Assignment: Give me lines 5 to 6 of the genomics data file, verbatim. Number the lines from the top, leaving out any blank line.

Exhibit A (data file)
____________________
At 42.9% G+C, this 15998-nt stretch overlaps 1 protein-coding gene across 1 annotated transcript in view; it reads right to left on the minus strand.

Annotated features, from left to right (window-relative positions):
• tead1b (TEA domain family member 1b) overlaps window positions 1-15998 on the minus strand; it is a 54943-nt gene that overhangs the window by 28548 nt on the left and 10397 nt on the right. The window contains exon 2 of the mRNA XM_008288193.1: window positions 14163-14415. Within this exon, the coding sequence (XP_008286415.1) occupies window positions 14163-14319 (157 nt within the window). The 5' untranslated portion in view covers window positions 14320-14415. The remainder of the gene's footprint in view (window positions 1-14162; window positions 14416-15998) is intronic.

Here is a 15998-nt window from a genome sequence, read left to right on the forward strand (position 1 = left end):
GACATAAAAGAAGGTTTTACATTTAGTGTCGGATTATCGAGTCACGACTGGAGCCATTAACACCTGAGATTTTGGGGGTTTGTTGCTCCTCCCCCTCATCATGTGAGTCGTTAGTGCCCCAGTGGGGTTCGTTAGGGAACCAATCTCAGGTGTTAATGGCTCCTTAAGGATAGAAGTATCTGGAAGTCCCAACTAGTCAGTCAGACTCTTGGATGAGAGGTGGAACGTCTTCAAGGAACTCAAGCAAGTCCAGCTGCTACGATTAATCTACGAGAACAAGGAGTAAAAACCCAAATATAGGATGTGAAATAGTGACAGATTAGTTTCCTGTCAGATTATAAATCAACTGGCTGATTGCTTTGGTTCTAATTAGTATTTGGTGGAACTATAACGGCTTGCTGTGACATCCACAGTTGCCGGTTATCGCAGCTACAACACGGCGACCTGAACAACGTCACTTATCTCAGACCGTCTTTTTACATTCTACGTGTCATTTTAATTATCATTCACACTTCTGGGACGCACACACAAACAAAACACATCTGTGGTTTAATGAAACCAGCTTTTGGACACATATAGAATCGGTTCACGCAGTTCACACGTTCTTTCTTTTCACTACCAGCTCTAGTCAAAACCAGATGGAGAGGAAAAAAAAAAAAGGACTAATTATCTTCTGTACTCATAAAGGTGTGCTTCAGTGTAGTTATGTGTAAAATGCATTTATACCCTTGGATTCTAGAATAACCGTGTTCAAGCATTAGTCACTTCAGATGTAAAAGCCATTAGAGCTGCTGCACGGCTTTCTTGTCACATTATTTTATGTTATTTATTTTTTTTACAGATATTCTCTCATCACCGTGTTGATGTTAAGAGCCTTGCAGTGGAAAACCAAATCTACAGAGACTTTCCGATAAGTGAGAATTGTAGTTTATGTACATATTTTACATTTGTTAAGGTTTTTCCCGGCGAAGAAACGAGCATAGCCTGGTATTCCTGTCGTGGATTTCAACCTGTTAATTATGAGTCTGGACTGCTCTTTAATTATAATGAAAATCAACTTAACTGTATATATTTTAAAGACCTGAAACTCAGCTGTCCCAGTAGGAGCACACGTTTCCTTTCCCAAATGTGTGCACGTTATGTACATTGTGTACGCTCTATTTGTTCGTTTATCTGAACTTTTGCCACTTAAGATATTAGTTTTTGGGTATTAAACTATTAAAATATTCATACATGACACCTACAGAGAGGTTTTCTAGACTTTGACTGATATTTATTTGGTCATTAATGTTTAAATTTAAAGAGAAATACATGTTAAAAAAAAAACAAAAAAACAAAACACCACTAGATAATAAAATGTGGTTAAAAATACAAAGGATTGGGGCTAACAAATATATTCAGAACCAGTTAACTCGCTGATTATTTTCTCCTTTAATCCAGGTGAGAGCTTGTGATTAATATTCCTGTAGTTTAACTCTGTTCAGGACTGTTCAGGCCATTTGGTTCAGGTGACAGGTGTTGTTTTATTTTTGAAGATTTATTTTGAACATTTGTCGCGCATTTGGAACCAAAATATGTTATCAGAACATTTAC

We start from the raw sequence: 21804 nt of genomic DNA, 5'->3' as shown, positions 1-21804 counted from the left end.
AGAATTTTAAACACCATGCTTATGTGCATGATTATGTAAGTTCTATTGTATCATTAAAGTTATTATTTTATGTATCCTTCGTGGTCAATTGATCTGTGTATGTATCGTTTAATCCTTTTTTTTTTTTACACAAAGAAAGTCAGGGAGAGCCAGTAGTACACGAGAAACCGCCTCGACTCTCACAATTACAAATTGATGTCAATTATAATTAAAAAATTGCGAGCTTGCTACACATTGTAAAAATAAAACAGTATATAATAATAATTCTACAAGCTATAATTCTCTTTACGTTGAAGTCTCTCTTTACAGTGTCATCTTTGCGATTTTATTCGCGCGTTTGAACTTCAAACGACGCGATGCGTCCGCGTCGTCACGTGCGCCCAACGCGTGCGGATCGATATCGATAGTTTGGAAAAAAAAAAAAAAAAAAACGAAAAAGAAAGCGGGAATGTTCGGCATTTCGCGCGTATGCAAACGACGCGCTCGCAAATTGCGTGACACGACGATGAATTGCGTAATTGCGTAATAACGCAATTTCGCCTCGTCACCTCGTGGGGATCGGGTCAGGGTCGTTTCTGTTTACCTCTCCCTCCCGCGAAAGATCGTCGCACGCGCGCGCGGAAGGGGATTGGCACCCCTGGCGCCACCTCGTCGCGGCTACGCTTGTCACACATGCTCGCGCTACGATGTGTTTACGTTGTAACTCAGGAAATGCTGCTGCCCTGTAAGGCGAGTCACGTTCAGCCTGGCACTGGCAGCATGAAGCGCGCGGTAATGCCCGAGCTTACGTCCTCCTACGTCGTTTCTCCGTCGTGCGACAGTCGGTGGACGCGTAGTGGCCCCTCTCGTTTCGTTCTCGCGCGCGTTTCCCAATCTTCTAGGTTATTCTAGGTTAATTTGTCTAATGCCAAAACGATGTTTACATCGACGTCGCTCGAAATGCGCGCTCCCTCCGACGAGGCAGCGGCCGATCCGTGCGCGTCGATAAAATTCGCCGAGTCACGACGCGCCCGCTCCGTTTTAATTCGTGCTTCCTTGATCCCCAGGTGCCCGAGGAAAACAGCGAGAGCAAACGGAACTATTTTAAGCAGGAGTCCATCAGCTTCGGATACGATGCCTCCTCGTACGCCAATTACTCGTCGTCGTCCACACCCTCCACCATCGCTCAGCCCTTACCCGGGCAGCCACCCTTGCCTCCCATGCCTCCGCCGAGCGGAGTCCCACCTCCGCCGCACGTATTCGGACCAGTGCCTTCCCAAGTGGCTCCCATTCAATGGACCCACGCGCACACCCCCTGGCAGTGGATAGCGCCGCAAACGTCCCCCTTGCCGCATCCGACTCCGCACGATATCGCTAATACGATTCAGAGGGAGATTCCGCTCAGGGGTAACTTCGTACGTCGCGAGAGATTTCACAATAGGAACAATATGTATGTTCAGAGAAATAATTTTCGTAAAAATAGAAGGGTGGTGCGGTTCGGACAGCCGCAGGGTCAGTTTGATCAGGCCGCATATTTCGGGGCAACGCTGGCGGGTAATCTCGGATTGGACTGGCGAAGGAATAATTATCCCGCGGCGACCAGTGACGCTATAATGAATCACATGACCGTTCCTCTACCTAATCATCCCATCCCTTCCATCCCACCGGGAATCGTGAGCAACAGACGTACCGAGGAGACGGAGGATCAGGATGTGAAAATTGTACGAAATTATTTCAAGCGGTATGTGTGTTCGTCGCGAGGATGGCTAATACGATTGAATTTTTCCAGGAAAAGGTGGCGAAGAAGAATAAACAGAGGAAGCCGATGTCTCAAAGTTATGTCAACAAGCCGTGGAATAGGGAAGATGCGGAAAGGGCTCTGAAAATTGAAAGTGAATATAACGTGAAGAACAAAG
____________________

GACATAAAAGAAGGTTTTACATTTAGTGTCGGATTATCGAGTCACGACTGGAGCCATTAACACCTGAGATTTTGGGGGTTTGTTGCTCCTCCCCCTCATCATGTGAGTCGTTAGTGCCCCAGTGGGGTTCGTTAGGGAACCAATCTCAGGTGTTAATGGCTCCTTAAGGATAGAAGTATCTGGAAGTCCCAACTAGTCAGTCAGACTCTTGGATGAGAGGTGGAACGTCTTCAAGGAACTCAAGCAAGTCCAGCTGCTACGATTAATCTACGAGAACAAGGAGTAAAAACCCAAATATAGGATGTGAAATAGTGACAGATTAGTTTCCTGTCAGATTATAAATCAACTGGCTGATTGCTTTGGTTCTAATTAGTATTTGGTGGAACTATAACGGCTTGCTGTGACATCCACAGTTGCCGGTTATCGCAGCTACAACACGGCGACCTGAACAACGTCACTTATCTCAGACCGTCTTTTTACATTCTACGTGTCATTTTAATTATCATTCACACTTCTGGGACGCACACACAAACAAAACACATCTGTGGTTTAATGAAACCAGCTTTTGGACACATATAGAATCGGTTCACGCAGTTCACACGTTCTTTCTTTTCACTACCAGCTCTAGTCAAAACCAGATGGAGAGGAAAAAAAAAAAAGGACTAATTATCTTCTGTACTCATAAAGGTGTGCTTCAGTGTAGTTATGTGTAAAATGCATTTATACCCTTGGATTCTAGAATAACCGTGTTCAAGCATTAGTCACTTCAGATGTAAAAGCCATTAGAGCTGCTGCACGGCTTTCTTGTCACATTATTTTATGTTATTTATTTTTTTTACAGATATTCTCTCATCACCGTGTTGATGTTAAGAGCCTTGCAGTGGAAAACCAAATCTACAGAGACTTTCCGATAAGTGAGAATTGTAGTTTATGTACATATTTTACATTTGTTAAGGTTTTTCCCGGCGAAGAAACGAGCATAGCCTGGTATTCCTGTCGTGGATTTCAACCTGTTAATTATGAGTCTGGACTGCTCTTTAATTATAATGAAAATCAACTTAACTGTATATATTTTAAAGACCTGAAACTCAGCTGTCCCAGTAGGAGCACACGTTTCCTTTCCCAAATGTGTGCACGTTATGTACATTGTGTACGCTCTATTTGTTCGTTTATCTGAACTTTTGCCACTTAAGATATTAGTTTTTGGGTATTAAACTATTAAAATATTCATACATGACACCTACAGAGAGGTTTTCTAGACTTTGACTGATATTTATTTGGTCATTAATGTTTAAATTTAAAGAGAAATACATGTTAAAAAAAAAACAAAAAAACAAAACACCACTAGATAATAAAATGTGGTTAAAAATACAAAGGATTGGGGCTAACAAATATATTCAGAACCAGTTAACTCGCTGATTATTTTCTCCTTTAATCCAGGTGAGAGCTTGTGATTAATATTCCTGTAGTTTAACTCTGTTCAGGACTGTTCAGGCCATTTGGTTCAGGTGACAGGTGTTGTTTTATTTTTGAAGATTTATTTTGAACATTTGTCGCGCATTTGGAACCAAAATATGTTATCAGAACATTTAC

We start from the raw sequence: 21804 nt of genomic DNA, 5'->3' as shown, positions 1-21804 counted from the left end.